This article grapples with the difficulties of getting faculty to teach with the communication tools their students are now used to using. It suggests students are ‘transliterate’ across a range of technologies and laments that most faculty are not.

Now I’m all for faculty experimenting with email and forums, but I wonder sometimes if making dichotomies between those who do and those who don’t is the most helpful way to think about the problem.

I like to suggest to students that technologies at work progress vertically, and one system drives out another. Whereas technologies at home progress horizontally, and we just get more and more ways to do the same thing.

Thus, what we have today are different ranges of competence – perhaps we’re more up the analog end, and they’re more up the digital end. But at the same time, we occasionally send text messages, and they know how to get a stamp and mail a card. And both parties are struggling with how to construct an identity on the ever shifting sands of privacy. May be we have more in common than we like to think.

In his classic sociological article, “The Strength of Weak Ties,” (American Journal of Sociology 1973) Mark Granovetter demonstrates how social activity influences labor markets. In this and other work (including a follow up article in Sociological Theory in 1985 and his book, Getting a Job, from University of Chicago Press, 1995), Granovetter systematically explores how 282 men in the U.S. found their jobs.  His work has not only provides evidence for the truism that “it’s not what you know but who you know,” it also illustrates how social activity and labor markets overlap and interact with one another.    Some of that is changing.  more...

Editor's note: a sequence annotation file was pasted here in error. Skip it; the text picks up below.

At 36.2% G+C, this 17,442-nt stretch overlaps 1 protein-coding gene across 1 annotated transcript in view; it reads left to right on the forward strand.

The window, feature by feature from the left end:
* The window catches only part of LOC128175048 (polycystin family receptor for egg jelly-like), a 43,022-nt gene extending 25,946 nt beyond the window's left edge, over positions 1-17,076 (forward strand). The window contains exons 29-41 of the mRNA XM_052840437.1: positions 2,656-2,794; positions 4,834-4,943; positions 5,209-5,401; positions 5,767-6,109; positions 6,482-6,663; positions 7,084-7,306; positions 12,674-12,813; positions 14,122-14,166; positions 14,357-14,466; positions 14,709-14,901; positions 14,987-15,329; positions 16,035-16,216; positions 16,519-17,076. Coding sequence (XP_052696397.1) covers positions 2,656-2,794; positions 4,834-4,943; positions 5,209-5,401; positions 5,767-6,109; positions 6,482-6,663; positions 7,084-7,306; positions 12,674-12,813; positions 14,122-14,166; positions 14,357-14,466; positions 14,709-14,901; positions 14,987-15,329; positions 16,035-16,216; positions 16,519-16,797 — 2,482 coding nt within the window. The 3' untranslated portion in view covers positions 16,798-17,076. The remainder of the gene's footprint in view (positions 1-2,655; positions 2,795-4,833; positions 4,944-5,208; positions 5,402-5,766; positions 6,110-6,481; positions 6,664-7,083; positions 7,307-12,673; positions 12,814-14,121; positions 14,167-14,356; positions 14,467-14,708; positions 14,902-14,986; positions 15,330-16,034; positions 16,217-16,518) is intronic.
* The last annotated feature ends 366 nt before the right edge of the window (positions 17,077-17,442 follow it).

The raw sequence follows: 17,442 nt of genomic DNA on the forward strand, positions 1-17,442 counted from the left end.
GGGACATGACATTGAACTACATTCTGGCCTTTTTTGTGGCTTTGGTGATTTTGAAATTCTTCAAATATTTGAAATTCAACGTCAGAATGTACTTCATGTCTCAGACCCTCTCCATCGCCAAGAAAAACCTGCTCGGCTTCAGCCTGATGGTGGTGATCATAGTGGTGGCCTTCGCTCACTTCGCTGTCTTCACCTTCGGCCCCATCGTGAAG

Since starting Contexts Blogs, I’ve had the chance to talk to lots of blogging sociologists. I’ve also had the chance to have a lot of non-blogging sociologists firmly say “No!” to my attempts to turn them into blogging sociologists. So over the last year or so I’ve given a lot of thought to why more sociologists don’t blog, and of course the related question of what drives those who do. Here’s my current take on the topic:


At the recent ASA meetings in Boston, I spoke with several colleagues about some of the interesting stuff going on in sociology and social media/digital media/Internet technology/fill-in-your-favorite-term here. In those conversations, I heard a familiar refrain. One colleague remarked in reference to a presentation I’d done recently on using technology in the classroom, “I wish I didn’t even know about all that. It’s all too much!” Another colleague lamented, “I have no time to learn about the Internet. I work 80 weeks as it is, and I have a family!”